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About Evansville weekly journal. (Evansville, Ind.) 184?-18??
Evansville, Ind. (184?-18??)
- Evansville weekly journal. : (Evansville, Ind.) 184?-18??
- Alternative Titles:
- Weekly journal
- Place of publication:
- Evansville, Ind.
- Geographic coverage:
- Wm. H. Chandler & Co.
- Dates of publication:
- Evansville (Ind.)--Newspapers.
- Archived issues are available in digital format from the Library of Congress Chronicling America online collection.
- Daily eds.: Evansville daily journal (Evansville, Ind. : 1848), and: Daily Evansville journal.
- Description based on: Vol. 13, no. 46 (Jan. 7, 1847 [i.e. 1848]).
- Triweekly ed.: Tri-weekly journal (Evansville, Ind.).
- sn 82016320
- Preceding Titles:
- Succeeding Titles:
- Related Titles:
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- First Issue Last Issue
The Evansville Journal, The Evansville Daily Journal, The Daily Evansville Journal, The Weekly Evansville Journal, Evansville Weekly Journal, Tri-weekly Journal
The Evansville Daily Journal was established in 1834 by William Town but did not appear as a daily until 1848, a year after Evansville officially became a city of Indiana. Town had relocated to Evansville from the East and worked as both a grammar school teacher and printer. In March 1834, he disseminated the first issue of the Evansville Journal and General Advertiser, which was a pro-Whig (later Republican) paper. Town remained the newspaper's owner until his death in 1839.
William H. and John J. Chandler became the joint owners and editors of the paper in 1839. Under their management, the title was eventually shortened to the Evansville Journal. A year later, John left the paper and his brother William became the sole owner. William Chandler debuted the Evansville Daily Journal in 1848.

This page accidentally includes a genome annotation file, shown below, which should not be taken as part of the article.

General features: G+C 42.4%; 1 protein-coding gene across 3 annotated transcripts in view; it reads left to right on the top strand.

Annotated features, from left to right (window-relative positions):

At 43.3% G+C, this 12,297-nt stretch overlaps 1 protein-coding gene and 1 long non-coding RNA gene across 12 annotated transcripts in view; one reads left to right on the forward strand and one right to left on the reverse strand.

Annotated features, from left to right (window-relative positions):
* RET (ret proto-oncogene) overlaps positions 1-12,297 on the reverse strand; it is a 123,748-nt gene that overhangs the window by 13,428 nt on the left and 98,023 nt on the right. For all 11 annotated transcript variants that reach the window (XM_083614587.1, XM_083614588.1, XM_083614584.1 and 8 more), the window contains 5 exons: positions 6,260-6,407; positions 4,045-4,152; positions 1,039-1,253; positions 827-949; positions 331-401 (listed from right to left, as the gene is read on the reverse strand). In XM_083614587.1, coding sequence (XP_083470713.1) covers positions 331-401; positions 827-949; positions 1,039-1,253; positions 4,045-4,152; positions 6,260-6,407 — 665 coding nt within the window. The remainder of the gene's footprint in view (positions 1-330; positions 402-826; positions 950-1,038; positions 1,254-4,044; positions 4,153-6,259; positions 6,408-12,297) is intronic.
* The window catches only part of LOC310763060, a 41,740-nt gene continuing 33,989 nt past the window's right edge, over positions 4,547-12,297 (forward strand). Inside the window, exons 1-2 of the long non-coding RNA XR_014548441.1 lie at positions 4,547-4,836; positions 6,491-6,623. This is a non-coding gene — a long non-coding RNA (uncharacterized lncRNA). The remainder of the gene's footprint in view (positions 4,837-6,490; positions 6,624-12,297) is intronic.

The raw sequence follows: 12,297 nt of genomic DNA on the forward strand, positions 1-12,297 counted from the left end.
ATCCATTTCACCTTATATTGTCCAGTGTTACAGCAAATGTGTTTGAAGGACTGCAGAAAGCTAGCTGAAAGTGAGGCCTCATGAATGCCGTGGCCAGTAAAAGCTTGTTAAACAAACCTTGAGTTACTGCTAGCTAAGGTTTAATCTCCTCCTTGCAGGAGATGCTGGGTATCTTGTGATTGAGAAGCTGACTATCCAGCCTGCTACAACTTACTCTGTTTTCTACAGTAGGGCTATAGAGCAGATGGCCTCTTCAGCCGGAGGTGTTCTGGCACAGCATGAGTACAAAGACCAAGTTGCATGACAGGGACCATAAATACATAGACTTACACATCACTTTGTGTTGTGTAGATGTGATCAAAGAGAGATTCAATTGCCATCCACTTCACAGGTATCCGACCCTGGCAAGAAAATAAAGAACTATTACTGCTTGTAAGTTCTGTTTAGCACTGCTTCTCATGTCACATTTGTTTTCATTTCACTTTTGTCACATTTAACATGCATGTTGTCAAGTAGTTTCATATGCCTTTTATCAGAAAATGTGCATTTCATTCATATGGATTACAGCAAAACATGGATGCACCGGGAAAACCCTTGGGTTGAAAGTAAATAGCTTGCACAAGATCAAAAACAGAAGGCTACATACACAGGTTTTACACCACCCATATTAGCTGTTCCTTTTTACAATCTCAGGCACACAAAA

In 1848, Addison H. Sanders purchased the Journal from William Chandler. Sanders focused on improving the city department portion of the newspaper. The expansion of the paper paralleled the economic growth of Evansville during the 1850s, when its population grew to 4,700 as newcomers were attracted to jobs with railroad firms, saw mills, and factories.
In October 1856, the Journal passed to Francis Y. Carlile. By April 30, 1858, Carlile had partnered with Indiana printers Frank M. Thayer and John Henderson McNeely to form the Evansville Journal Company (later Evansville Journal-News Company). Among the improvements the new proprietors made to the newspaper office was the installation of a steam engine and power press.
Carlile left the Journal in November 1859, selling his interests to James H. McNeely. By 1860, Evansville was the third largest city in Indiana behind Indianapolis and New Albany with a population of 11,484. Under the leadership of Thayer and the McNeely brothers, the Journal advocated for the Union side during the Civil War. A former city editor at the Journal during the 1880s characterized the paper as "a power in the republican party of the state" that supported the elections of several Republican politicians including Senator Charles Warren Fairbanks and President Benjamin Harrison.
The McNeely brothers became the joint proprietors and editors of the Journal in March 1885. During the McNeelys' management of the Evansville Journal-News Company the circulation of the Journal grew to 9,844 for 8-page dailies and 16-page Sunday issues by 1900. That was more than for the Evansville Courier, the Journal's pro-Democratic competitor, which had a circulation of 8,555 for the daily (10-20 pages) and the Sunday (24-36 pages) edition. By 1920, the Evansville Journal had a circulation of 15,765 for week days and 12,232 for Sunday issues. The Evansville Courier surpassed the Journal that year with a circulation of 23,893 for daily and 20,978 for Sunday issues.
In 1923, the McNeelys sold the Journal to the Evansville Courier Company. The Courier published its Sunday edition together with the Evansville Journal as the Sunday Courier and Journal beginning on June 24, 1923. The Evansville Courier Company suspended production of the Evansville Journal in November 1936.
Provided by: Indiana State Library